Then I had yet another time conflict in June. (Seeing a theme here?) On the same day that Storvik held its annual Novice Tourney -- a single-day event without camping due to site limitations -- I was invited to a "celebration of life" for a college classmate who had passed away in February. What to do? Once again, I split my day: in the morning I went to Novice, then left mid-afternoon, changed my muddied clothes at home, and then went downtown to attend the memorial gathering at an art gallery. It rained a bit toward the end of the second event -- we had a very wet June around these parts -- and as I walked back to the Metro station, I saw traces of a rainbow in the sky. My classmate was smiling down on us....

Even though I'm a little light on my event schedule, I'm still keeping busy with other SCA-related activities. I have been making a few medallion cords for the Kingdom and finally learning how to knit with multiple colors of yarn. I'm dancing in the dance group, and I try to attend baronial meetings when I can. One highlight of the year so far was an SCA group outing to see the Shakespeare Theatre Company's production of the classic Lerner and Loewe musical Camelot. The theater not only gave us a group discount, but also a free drink coupon if we attended in garb. After the show, a couple of the actors invited us on stage for group photos. They were as happy to meet us as we were to meet them!

(Incidentally, there was someone else in the audience who would have been interesting to meet ... her initials are R.B.G.)

I should probably also mention that this spring I did a fair amount of reorganizing of my craft and sewing supplies, as well as my books on SCA topics, so that it should be easier to get off my duff and accomplish some creativity. (I am a naturally disorganized person, so a friend helped me with this.)

Now I'm getting ready to go to Pennsic again. Starting in 2004, I've attended every Pennsic War with the exceptions of 2011, 2013, 2015 and 2016. (I *registered* for Pennsic XL in 2011, I loaded up the car ... and that car's transmission was croaking before I got out of Maryland.) This year I'm keeping things simple -- going for War Week, editing the stuff I'm bringing so that I don't end up with a tub full of unworn garb. I've already done a fair amount of packing and staging my belongings in a spot in the spare room. (This is NOT the kind of packing one can do in an hour, or even an evening.)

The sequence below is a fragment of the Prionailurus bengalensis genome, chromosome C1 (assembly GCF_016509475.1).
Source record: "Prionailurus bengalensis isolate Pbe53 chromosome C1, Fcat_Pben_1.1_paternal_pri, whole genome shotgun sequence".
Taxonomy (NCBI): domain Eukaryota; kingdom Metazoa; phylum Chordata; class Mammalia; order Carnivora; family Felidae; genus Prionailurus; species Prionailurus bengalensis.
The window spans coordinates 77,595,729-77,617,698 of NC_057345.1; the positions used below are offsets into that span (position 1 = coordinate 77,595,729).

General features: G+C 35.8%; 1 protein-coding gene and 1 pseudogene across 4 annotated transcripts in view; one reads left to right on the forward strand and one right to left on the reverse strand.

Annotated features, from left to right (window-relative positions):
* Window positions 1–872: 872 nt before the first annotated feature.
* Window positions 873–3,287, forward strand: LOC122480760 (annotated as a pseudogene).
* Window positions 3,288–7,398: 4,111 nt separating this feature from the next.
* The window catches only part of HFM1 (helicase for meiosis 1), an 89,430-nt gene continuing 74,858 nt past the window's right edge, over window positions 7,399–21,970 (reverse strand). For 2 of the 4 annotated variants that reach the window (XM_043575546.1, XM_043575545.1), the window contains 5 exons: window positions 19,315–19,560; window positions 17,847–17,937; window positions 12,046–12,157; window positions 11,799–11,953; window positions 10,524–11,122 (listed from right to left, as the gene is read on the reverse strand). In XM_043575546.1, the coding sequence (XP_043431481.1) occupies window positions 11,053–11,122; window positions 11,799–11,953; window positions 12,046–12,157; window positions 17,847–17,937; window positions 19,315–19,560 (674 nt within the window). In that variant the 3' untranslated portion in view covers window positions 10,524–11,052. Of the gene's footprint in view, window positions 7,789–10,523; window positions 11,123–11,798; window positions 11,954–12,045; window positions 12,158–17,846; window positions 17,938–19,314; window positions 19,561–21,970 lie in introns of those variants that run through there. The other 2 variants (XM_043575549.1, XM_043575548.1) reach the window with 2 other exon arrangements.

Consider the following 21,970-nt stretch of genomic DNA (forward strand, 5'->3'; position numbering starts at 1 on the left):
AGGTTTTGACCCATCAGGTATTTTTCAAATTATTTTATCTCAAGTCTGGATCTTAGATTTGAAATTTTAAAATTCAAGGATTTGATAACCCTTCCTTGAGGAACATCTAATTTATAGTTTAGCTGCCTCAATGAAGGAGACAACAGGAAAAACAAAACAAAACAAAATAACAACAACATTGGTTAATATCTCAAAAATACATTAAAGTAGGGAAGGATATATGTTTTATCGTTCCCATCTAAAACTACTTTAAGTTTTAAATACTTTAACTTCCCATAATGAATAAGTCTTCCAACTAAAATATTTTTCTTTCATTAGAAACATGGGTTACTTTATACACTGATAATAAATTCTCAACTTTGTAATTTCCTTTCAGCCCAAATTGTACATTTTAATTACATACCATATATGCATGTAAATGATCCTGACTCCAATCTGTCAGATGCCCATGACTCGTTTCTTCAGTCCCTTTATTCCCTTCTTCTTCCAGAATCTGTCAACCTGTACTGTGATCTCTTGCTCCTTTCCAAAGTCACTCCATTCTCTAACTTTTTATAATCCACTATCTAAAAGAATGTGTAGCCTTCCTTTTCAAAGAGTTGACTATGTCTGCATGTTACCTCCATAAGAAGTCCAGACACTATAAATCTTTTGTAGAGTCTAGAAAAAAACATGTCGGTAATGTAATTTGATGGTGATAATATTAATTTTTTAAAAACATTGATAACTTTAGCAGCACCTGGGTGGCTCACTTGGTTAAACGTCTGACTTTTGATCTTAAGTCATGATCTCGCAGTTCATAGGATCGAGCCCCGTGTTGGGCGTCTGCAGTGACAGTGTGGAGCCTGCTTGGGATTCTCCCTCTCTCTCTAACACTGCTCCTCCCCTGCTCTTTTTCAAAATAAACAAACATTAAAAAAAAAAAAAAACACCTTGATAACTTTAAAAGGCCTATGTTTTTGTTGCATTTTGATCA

I'm trying to finish a linen dress and turban before I leave, and I also have some work-for-pay that has nothing to do with the SCA. I'll try to write about the dress in a future entry.

Since my car is in the shop for a thermostat replacement, wish me luck in my travels -- I'm going to need it.

Friday, February 23, 2018

Archiving the Blogroll

I like to add new blogs to the "Blogroll" whenever I find them. However, some of them seem to be, shall we say, quite abandoned. Many of them still contain interesting information, so I don't want to lose track of them completely.

Therefore, I'm going to make a list of blogs that have not been updated in at least one year and take them off the active Blogroll on the side of the page. Here they are, in no particular order:

One year is an arbitrary choice, I'll admit. If any of these blogs reactivate, I'll add them back.

Friday, February 16, 2018


As I've said before on this blog, Lithuania is the little country with two independence days. Well, today is the first of those two holidays, and it's a big one: One hundred years ago today, the Republic of Lithuania got its independence back!

If you remember your Lithuanian history ... Lithuania was the biggest country in Europe circa 1400, but during the 1700s the Polish-Lithuanian Commonwealth was carved up, with Russia ruling the land during the 19th century, to the point where Lithuanian cultural expression was driven underground, to the point where book smugglers helped to keep the language alive.

My grandfather came to America as a young man in 1911 to escape being forced into the Russian army. Seven years later, Lithuania regained its independence, so young men no longer had to worry about the Russian army. By then, though, my grandfather had married my grandmother and they had a baby boy (my father), so they just stayed in Massachusetts for the rest of their lives.

I'm very happy that Lithuania is celebrating its statehood today and I plan to join my friends at the Baltimore Lithuanian Hall in celebration. Valio!